XIAO Fengjin

XIAO Fengjin(肖风劲) Professor

Eco-Climate Assessment Division
Beijing Climate Center
China Meteorological Administration
No. 46 Zhongguancun Nandajie, Haidian District, Beijing 100081, China
Tel: +86 10 58995375
E-Mail: xiaofj@cma.gov.cn

Education

Sept.1992-Jun.1996 B.S. in Plant Protection, Hunan Agricultural University, Changsha, China
Sept.1997- Jun.2000 M.S. in Environment Science, Hunan agricultural University, Changsha, China
Sept.2000- Jun.2003 Ph.D. in Ecology, Institute of Geographic Sciences and Natural Resource Research, CAS, Beijing, China

Work Experience

1996-1997 Agricultural Science and Technology, Xiangxiang County Agriculture Bureau
2003-2007 Meteorological Disasters Assessment, National Climate Center
2007-2008 Agrometeorology, Xinjiang Production and Construction Corps
2009-Present Meteorological Disaster Risk & Ecosystem Monitoring and Assessment Based on Remote Sensing, National Climate Center

Research Fields

Ecosystem monitoring and assessment: monitoring ecosystem by remote sensing and assessing climate change impact on ecosystem.
Meteorological disasters risk assessment: assessing the impact of meteorological disasters and climate events on ecosystem and risks.

Recent Main Projects

1. “Response Mechanism of Wheat Production System to Climate Change and Its Adaptive Cultivation Approaches”, a 2017-2021 project supported by the National Key Research and Development Program of China.
2. “Joint Research and Demonstration on Meteorological Disaster Monitoring and Forecasting and Risk Management technology”, a 2020-2023 project supported by the National Key Research and Development Program of China.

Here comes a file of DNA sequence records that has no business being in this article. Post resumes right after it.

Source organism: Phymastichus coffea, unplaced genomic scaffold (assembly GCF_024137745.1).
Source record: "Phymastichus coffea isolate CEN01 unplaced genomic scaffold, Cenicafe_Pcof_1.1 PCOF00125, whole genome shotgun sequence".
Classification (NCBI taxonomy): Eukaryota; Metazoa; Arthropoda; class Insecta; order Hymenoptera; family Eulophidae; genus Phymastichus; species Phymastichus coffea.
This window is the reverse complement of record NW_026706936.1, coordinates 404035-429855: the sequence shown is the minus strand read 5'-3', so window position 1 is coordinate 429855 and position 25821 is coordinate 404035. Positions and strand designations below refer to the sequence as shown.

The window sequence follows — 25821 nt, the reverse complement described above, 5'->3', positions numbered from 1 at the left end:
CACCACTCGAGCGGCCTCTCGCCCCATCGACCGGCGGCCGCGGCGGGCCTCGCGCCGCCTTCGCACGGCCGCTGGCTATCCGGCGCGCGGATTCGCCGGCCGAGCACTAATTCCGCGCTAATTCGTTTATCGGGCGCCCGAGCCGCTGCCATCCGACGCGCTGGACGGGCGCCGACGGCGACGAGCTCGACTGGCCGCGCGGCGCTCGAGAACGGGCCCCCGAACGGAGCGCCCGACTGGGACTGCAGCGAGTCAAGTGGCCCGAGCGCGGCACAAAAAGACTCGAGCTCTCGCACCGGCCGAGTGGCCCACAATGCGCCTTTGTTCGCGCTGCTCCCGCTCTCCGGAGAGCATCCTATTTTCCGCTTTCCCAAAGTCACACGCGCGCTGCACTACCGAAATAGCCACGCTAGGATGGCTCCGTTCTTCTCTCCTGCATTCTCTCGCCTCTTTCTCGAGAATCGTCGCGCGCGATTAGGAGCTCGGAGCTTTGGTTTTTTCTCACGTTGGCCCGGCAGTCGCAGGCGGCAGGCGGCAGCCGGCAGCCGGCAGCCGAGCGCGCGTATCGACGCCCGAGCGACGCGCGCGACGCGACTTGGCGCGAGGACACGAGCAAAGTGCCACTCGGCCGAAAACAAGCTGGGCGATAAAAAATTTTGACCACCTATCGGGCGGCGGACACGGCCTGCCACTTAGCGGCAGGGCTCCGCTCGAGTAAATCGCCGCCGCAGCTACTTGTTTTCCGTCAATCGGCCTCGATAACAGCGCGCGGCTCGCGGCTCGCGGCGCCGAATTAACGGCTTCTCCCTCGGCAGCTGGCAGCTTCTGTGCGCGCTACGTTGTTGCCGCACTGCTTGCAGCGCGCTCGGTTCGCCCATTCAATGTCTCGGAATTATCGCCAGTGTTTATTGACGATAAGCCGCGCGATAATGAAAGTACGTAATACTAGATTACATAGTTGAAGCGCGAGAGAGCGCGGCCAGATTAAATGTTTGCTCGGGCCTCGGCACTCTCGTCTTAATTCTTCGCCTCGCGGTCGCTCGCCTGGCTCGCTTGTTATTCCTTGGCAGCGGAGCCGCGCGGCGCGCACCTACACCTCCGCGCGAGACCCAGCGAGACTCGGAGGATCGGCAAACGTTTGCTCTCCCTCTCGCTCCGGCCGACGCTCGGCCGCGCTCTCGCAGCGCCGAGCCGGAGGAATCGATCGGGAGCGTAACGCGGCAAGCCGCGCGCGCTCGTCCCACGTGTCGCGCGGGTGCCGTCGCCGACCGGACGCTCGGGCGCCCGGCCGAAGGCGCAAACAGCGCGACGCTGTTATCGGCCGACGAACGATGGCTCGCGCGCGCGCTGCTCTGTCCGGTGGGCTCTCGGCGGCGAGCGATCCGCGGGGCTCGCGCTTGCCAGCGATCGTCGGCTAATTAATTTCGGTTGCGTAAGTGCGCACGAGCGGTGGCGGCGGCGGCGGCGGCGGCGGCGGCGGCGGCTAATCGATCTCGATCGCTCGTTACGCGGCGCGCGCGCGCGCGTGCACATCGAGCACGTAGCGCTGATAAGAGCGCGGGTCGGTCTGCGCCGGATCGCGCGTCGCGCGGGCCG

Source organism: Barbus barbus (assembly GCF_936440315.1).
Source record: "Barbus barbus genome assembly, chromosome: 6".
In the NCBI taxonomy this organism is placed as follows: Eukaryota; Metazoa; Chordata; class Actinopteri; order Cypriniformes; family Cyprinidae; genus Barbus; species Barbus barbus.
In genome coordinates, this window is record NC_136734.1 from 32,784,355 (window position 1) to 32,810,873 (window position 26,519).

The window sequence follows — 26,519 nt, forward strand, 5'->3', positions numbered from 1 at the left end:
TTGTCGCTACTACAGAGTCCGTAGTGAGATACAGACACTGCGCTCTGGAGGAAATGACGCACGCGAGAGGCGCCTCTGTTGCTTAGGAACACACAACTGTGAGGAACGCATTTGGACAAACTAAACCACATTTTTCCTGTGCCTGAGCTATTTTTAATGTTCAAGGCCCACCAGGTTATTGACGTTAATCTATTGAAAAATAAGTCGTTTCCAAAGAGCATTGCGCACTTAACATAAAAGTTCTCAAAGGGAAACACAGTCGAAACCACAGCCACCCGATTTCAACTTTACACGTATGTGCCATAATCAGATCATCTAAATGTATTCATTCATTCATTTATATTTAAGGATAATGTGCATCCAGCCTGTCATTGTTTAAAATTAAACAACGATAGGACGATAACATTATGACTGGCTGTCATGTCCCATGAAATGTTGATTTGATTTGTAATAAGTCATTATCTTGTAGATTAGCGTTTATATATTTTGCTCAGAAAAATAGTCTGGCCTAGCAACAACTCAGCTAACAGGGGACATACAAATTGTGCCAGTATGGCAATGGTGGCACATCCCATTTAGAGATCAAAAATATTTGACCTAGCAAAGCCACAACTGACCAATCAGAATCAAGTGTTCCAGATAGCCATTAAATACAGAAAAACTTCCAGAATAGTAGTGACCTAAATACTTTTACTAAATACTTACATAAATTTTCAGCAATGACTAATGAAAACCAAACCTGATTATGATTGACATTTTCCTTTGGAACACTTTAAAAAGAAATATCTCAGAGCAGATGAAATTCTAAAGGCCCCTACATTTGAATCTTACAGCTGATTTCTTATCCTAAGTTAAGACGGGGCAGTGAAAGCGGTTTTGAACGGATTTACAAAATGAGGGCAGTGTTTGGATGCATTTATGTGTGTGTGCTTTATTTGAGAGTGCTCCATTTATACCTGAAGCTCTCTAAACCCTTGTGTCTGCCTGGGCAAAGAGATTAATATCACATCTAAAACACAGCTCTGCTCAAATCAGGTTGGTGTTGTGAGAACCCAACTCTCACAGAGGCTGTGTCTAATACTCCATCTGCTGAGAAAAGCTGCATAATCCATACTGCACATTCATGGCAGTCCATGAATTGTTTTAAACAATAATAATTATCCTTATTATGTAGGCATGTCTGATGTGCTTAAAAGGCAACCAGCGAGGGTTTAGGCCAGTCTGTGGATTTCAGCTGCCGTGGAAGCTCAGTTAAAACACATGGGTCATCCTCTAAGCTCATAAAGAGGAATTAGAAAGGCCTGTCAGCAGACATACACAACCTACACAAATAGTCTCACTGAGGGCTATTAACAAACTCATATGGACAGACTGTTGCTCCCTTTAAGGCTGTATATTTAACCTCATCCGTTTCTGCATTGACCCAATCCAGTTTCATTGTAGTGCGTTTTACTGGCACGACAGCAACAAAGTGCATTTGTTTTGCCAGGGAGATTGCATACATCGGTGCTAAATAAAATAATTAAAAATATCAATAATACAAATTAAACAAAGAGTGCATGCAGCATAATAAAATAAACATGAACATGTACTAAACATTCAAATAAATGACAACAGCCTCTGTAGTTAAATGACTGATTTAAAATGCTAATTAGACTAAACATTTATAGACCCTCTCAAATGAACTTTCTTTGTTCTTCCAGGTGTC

3. Leader of the “Research and Application of Satellite Remote Sensing in Climate and Climate Change Operation, a Jan. 2018-Dec. 2018 project supported by National Climate Change Program.
4. “Drought Monitoring and Prediction System”, a 2009-2012 China Meteorological Administration key project.
5. The China Meteorological Administration project of “Operational Projection, Meteorological Disasters Risk Impact Assessment and Zoning”.
6. “Risk Research and Impact Assessment Technology for Major Meteorological Disasters in China”, a 2008-2011 project supported by the Science and Technology Support Program of the Ministry of Science and Technology.
7. “Comprehensive Assessment Technology for Major Meteorological and Hydrological Disasters Risk”, a 2009-2012 project supported by Science and Technology Support Program of the Ministry of Science and Technology.
8. “Strengthening Disaster Preparedness in the Agricultural Sector”, a 2007-2009 FAO project.
9. “Capacity of Meteorological Support & Service for Ecological Environment in Disaster-Prone Areas”, a 2018-2019 China Meteorological Administration key project.
10. “FY-3 Meteorological Satellite Data Application in Climate and Climate Change”, a 2019-2020 China Meteorological Administration key project.

Publications

1. Xiao Fengjin, and Ouyang Hua (2002). “Ecosystem health and its evolution indicators and methods.” Journal of Natural Resources, 17 (2), 203-209.
2. Xiao Fengjin, Ouyang Hua, Sun Jianghua, and Zhang Zhicheng (2004). “Forest ecosystem health assessment indicators and methods.” Forest Resources Management, 1, 27-30.
3. Xiao Fengjin, Ouyang Hua, and Niu Haishan (2003). “Logical interrelations between ecosystem health and its related notions.” Chinese Journal of Ecology, 22 (2), 56-59.
4. Xiao Fengjin, Ou Yanghua, Fu Bojie, and Niu Haishan (2003). “Forest Ecosystem health assessment indicators and application in China.” ACTA Geographica Sinica, 58 (6), 803-809
5. Xiao Fengjin, Zhou Caiping, and Liao Yaoming (2008). “Dust storm evolution in Taklimakan Desert and its correlation with climatic parameters.” Journal of Geographical Sciences, 18, 415-424; DOI: 10.1007/s11442-008-0415-8.
6. Xiao Fengjin, and Xiao Ziniu (2010). “Characteristics of tropical cyclones in China and analysis of their impacts.” Natural Hazards, 54, 827-837; DOI:10.1007/s11069-010-9508-7.
7. Xiao Fengjin, and Song Lianchun (2011). “Analysis of extreme low temperature events during the warm seasons in Northeast China.” Natural Hazards, 58, 1333-1344; DOI:10.1007/s11069-010-935-6.

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